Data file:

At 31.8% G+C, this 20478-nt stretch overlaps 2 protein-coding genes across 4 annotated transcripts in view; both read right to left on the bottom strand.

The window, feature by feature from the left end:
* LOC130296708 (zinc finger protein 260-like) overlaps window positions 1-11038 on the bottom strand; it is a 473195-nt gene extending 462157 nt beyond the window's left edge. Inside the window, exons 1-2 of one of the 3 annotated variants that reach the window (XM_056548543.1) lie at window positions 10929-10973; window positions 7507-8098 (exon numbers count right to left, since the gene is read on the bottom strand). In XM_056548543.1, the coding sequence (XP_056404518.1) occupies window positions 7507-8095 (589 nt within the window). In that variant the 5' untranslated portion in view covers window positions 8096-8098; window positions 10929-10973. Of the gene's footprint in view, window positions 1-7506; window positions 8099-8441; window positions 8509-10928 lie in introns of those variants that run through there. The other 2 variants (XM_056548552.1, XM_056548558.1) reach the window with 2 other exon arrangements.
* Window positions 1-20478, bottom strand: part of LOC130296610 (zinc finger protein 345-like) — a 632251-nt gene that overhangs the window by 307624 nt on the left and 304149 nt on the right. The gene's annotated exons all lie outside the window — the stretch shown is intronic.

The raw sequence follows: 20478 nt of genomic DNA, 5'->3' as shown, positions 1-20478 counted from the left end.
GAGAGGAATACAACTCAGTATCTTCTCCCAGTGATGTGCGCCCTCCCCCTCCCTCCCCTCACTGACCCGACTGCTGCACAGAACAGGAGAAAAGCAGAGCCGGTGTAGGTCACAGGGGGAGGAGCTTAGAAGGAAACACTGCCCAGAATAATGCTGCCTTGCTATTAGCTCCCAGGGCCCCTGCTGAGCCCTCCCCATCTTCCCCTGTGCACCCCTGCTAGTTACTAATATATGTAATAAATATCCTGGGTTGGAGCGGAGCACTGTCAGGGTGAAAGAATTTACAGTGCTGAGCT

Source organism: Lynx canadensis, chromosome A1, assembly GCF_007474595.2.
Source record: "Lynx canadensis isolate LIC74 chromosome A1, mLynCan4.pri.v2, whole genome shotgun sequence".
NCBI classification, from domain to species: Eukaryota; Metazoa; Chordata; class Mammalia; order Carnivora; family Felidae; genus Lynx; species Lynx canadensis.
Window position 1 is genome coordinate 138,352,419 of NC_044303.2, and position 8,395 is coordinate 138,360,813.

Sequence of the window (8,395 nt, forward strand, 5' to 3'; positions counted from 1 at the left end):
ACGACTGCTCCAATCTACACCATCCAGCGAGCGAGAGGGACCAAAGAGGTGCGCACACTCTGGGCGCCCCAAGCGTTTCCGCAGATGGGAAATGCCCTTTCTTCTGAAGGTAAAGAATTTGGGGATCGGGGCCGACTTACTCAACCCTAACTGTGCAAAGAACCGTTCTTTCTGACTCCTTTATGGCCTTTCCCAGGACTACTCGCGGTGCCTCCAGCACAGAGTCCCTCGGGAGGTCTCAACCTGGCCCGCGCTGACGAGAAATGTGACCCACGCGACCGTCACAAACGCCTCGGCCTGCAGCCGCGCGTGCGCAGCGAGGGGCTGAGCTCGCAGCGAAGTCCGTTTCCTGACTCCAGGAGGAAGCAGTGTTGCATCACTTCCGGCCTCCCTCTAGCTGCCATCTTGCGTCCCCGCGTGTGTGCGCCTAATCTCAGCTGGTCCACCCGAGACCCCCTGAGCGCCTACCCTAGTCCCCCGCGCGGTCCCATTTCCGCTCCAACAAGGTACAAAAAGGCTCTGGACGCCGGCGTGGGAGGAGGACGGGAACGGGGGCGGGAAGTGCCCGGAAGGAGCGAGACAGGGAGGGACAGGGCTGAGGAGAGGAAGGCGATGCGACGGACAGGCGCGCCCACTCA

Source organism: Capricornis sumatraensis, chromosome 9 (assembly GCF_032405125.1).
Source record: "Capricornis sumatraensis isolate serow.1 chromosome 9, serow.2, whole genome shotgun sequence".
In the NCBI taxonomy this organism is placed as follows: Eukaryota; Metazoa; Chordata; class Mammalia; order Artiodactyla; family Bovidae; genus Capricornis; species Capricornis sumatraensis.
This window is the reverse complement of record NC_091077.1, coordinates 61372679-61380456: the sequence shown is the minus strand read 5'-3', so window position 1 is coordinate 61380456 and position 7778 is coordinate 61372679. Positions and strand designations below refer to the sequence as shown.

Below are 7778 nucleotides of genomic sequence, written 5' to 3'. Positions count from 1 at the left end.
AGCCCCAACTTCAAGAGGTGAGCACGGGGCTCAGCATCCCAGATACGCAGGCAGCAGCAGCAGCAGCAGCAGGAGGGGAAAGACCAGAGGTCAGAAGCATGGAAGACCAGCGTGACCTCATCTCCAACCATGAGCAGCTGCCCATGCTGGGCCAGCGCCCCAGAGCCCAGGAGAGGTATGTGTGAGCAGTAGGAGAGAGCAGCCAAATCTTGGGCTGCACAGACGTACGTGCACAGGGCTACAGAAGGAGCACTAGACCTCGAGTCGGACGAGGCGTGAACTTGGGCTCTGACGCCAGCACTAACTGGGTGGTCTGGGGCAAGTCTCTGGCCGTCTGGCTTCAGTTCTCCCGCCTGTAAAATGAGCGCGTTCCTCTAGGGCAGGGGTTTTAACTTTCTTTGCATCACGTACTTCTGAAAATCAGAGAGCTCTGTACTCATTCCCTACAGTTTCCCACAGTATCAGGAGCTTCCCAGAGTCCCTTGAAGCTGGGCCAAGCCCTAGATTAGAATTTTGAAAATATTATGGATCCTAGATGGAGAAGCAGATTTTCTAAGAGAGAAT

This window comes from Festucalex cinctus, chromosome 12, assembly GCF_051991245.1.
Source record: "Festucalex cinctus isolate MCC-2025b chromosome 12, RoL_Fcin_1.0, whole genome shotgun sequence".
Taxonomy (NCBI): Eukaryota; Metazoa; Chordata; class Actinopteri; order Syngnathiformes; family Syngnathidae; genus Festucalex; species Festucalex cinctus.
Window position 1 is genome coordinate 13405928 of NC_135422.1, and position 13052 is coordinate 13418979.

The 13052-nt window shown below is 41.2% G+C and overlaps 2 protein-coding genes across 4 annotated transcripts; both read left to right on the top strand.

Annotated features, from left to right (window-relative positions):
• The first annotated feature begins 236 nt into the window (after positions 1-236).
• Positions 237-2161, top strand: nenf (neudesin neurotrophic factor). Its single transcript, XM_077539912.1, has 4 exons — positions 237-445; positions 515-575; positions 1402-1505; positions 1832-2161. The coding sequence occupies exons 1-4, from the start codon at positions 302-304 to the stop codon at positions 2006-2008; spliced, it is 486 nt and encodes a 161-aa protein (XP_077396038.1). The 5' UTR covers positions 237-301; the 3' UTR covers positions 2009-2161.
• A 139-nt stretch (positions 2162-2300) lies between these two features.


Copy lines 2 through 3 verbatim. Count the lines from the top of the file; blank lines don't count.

The window, feature by feature from the left end:
* LOC130296708 (zinc finger protein 260-like) overlaps window positions 1-11038 on the bottom strand; it is a 473195-nt gene extending 462157 nt beyond the window's left edge. Inside the window, exons 1-2 of one of the 3 annotated variants that reach the window (XM_056548543.1) lie at window positions 10929-10973; window positions 7507-8098 (exon numbers count right to left, since the gene is read on the bottom strand). In XM_056548543.1, the coding sequence (XP_056404518.1) occupies window positions 7507-8095 (589 nt within the window). In that variant the 5' untranslated portion in view covers window positions 8096-8098; window positions 10929-10973. Of the gene's footprint in view, window positions 1-7506; window positions 8099-8441; window positions 8509-10928 lie in introns of those variants that run through there. The other 2 variants (XM_056548552.1, XM_056548558.1) reach the window with 2 other exon arrangements.